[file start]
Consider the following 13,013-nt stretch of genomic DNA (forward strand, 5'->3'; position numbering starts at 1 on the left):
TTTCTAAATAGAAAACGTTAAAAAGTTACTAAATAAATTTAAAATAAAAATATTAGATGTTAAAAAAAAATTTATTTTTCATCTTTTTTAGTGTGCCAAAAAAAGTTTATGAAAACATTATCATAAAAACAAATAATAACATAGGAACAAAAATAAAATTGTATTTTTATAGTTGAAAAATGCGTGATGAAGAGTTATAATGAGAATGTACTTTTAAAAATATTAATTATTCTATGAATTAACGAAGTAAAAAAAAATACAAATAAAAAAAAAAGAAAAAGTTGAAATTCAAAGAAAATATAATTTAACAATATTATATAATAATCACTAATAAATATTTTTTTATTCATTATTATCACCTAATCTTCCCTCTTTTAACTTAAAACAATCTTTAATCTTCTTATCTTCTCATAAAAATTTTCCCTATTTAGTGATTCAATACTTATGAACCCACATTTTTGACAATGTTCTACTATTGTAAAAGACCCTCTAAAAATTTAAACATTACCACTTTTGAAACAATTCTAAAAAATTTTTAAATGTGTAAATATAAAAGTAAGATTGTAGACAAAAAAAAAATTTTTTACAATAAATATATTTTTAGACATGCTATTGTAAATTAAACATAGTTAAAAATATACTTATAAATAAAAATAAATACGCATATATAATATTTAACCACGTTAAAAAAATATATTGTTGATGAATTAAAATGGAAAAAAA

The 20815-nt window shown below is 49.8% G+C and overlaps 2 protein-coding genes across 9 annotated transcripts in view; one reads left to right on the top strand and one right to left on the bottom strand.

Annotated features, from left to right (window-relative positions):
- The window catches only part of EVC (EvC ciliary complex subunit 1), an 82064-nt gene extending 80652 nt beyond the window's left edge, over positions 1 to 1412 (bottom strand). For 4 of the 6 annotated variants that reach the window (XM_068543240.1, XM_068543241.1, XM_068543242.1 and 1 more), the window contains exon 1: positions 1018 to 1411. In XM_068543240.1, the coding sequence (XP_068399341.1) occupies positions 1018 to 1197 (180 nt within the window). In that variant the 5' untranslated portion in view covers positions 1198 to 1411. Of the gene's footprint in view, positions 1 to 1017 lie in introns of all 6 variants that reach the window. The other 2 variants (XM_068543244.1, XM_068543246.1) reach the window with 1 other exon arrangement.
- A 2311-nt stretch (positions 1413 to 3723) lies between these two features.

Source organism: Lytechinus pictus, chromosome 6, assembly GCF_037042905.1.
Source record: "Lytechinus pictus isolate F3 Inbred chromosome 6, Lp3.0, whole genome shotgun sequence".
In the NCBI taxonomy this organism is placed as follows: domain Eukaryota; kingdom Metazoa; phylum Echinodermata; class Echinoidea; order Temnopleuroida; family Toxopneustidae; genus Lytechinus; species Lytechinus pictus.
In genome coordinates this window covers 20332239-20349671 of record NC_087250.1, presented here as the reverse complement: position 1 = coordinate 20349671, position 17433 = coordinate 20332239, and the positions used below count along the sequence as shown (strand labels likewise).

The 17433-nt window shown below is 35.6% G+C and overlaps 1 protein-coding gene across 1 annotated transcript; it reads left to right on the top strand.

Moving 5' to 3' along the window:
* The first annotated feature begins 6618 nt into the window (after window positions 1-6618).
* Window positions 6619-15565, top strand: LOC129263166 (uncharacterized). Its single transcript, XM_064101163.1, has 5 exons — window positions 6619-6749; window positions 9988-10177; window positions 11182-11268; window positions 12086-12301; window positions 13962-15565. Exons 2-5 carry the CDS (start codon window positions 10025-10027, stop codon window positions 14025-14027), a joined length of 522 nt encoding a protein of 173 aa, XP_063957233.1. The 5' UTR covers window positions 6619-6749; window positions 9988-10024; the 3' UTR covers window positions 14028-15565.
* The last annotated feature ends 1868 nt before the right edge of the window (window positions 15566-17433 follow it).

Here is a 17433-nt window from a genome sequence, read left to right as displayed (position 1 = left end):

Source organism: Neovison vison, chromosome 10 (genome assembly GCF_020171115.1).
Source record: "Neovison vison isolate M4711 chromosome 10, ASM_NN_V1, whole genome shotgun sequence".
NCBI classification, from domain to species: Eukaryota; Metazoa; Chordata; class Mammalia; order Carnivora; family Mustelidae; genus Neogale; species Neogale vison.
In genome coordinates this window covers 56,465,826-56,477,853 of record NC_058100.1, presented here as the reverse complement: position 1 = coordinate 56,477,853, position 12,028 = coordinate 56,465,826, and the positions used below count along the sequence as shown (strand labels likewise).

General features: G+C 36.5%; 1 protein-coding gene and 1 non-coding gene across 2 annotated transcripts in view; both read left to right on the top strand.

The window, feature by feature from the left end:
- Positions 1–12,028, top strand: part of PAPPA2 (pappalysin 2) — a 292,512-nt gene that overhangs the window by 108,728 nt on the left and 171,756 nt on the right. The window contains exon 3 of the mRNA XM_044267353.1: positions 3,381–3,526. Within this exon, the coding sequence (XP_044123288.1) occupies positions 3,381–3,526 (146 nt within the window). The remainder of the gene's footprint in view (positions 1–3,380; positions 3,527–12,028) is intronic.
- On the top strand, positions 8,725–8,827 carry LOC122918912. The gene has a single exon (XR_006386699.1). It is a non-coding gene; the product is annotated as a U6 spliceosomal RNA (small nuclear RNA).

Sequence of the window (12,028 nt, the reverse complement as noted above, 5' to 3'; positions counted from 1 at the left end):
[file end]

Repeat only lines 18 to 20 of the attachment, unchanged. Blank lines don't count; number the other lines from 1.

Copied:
Source record: "Neovison vison isolate M4711 chromosome 10, ASM_NN_V1, whole genome shotgun sequence".
NCBI classification, from domain to species: Eukaryota; Metazoa; Chordata; class Mammalia; order Carnivora; family Mustelidae; genus Neogale; species Neogale vison.
In genome coordinates this window covers 56,465,826-56,477,853 of record NC_058100.1, presented here as the reverse complement: position 1 = coordinate 56,477,853, position 12,028 = coordinate 56,465,826, and the positions used below count along the sequence as shown (strand labels likewise).